‘When There’s a Winner, There Has to Be a Loser’: Artist Oscar Murillo on Capitalism, the Sacklers, and the Art World’s Most Pressing Issues

We caught up with the artist on the occasion of his new exhibition at David Zwirner in London.

Oscar Murillo, 2018. Photograph by Greg Lin Jiajie. ©Oscar Murillo. Courtesy the artist and David Zwirner.
Oscar Murillo, 2018. Photograph by Greg Lin Jiajie. © Oscar Murillo. Courtesy the artist and David Zwirner.

Oscar Murillo has been busy. Collectors were circling like vultures at the Colombia-born, British artist’s show of new works at David Zwirner gallery in London last week, and the in-demand artist—who was recently shortlisted for the Turner Prize—also had a simultaneous exhibition at Kettle’s Yard Cambridge. A third show at the Shed in New York was due to open shortly.

At Zwirner, Murillo debuted three new series of paintings, and his most recent body of work, manifestation (which means “protest” in several languages), is a series of violent, angry paintings. And although much of his oeuvre deals with big-picture issues such trade and globalization, the artist explained in a walk-through at the gallery that the manifestation works were made in response to his own personal anxieties.

Murillo, for example, used to be afraid of flying. But now he channels that nervous energy into an autmoatist kind of mark-making. “You enter a kind of cathartic trance where you’re not really thinking about art,” Murillo explains.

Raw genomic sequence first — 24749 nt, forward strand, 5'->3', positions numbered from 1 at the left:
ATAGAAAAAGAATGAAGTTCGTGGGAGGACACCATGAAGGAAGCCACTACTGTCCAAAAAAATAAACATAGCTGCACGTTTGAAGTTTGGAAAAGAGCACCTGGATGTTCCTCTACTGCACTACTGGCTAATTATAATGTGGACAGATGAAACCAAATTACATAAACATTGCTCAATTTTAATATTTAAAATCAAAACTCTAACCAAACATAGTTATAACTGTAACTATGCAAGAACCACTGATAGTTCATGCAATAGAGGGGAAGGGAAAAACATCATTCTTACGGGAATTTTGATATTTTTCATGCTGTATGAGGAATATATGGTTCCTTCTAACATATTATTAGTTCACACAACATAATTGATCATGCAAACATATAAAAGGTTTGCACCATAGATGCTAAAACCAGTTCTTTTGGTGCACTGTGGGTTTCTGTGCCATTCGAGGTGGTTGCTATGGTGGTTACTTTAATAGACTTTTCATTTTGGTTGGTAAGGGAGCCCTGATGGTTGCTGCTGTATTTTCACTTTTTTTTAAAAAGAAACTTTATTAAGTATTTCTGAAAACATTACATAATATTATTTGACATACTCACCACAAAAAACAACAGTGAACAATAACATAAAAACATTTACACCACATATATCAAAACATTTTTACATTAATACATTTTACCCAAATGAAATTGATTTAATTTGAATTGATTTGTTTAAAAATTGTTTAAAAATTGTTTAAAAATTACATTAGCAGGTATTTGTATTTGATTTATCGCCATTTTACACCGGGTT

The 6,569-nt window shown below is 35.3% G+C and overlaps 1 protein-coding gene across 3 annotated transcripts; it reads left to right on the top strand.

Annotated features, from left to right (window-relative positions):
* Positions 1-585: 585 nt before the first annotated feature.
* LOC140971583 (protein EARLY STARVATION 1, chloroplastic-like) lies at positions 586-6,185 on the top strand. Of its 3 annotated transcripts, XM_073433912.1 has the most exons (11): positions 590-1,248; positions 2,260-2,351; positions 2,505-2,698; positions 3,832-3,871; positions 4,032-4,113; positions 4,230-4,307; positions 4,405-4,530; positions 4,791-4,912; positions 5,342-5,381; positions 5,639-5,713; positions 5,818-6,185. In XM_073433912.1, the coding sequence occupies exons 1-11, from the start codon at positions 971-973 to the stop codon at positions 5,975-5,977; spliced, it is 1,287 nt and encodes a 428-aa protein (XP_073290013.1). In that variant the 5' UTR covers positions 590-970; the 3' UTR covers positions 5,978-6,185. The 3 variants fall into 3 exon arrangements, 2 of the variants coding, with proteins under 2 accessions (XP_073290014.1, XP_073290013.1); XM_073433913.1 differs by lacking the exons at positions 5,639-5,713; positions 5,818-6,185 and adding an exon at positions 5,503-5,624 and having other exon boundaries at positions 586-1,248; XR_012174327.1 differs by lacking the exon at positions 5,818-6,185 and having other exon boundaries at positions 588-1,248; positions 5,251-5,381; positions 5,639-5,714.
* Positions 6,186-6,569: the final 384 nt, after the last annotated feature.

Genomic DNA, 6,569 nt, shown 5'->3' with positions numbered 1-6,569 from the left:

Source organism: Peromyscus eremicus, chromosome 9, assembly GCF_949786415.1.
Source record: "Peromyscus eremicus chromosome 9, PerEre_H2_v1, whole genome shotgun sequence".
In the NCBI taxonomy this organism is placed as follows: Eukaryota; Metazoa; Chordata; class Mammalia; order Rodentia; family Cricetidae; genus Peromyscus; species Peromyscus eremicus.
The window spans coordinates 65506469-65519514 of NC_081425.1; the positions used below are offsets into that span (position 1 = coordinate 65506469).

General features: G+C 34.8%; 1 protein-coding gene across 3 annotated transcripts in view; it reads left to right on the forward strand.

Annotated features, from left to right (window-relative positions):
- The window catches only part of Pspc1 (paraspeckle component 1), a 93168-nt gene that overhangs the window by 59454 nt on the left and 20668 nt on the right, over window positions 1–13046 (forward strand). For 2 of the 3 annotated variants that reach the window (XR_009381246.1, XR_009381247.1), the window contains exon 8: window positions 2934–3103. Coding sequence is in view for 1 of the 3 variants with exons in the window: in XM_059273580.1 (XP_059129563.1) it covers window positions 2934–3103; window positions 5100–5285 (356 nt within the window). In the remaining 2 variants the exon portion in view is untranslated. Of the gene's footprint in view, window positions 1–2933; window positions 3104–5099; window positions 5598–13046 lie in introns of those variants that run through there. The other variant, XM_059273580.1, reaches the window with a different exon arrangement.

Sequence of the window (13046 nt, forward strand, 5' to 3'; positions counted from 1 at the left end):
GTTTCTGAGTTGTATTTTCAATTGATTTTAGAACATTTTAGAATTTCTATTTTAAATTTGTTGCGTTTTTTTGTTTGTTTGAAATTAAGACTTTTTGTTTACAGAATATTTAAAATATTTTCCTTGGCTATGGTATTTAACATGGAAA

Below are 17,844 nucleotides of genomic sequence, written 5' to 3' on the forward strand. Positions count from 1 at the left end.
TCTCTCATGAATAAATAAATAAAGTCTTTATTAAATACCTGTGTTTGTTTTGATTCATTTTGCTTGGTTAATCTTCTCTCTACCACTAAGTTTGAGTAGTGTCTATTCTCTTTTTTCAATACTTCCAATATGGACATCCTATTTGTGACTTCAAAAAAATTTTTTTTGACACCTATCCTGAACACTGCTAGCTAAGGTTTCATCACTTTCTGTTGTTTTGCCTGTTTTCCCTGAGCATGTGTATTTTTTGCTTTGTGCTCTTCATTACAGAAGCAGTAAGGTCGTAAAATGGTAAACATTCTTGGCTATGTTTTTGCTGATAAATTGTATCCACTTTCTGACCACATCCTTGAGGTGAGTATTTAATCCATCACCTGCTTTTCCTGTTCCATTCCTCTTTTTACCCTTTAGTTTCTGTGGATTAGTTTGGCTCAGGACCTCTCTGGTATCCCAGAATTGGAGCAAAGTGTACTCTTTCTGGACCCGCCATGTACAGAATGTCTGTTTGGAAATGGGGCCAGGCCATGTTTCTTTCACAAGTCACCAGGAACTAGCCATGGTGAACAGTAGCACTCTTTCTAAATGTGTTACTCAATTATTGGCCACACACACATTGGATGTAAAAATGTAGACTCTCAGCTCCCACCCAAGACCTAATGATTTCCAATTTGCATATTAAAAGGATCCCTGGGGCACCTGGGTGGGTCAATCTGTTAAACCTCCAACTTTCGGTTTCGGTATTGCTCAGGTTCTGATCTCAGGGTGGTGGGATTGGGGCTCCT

Oscar Murillo, Installation view of "Manifestation" (2019). Photo by Jack Hems. ©Oscar Murillo. Courtesy the artist and David Zwirner.

Oscar Murillo, Installation view of “Manifestation” (2019). Photo by Jack Hems. © Oscar Murillo. Courtesy the artist and David Zwirner.

In an upstairs gallery are two new works from a calmer, Monet-inspired series titled surge, in which sweeping blues wash over the topmost layer of the canvas. These undulating, dreamlike works are a dry run of some of what will be included at the Turner Prize exhibition when it opens in Margate in September, he says.

But the most interesting part of the show is at the back of the gallery, where Murillo installed a seated arena that recalled his 2014 Zwirner show in New York, “The Mercantile Novel,” for which he created a small-scale, fully operational version of the Colombian candy factory that, for better or for worse, transformed his hometown of La Paila. But the new work also references Hans Haacke’s 1982 artist’s book, The Chocolate Master, for which he documented the problematic business dealings of Peter Ludwig, an art-world patron who built his empire on tax breaks and sketchy migrant labor practices.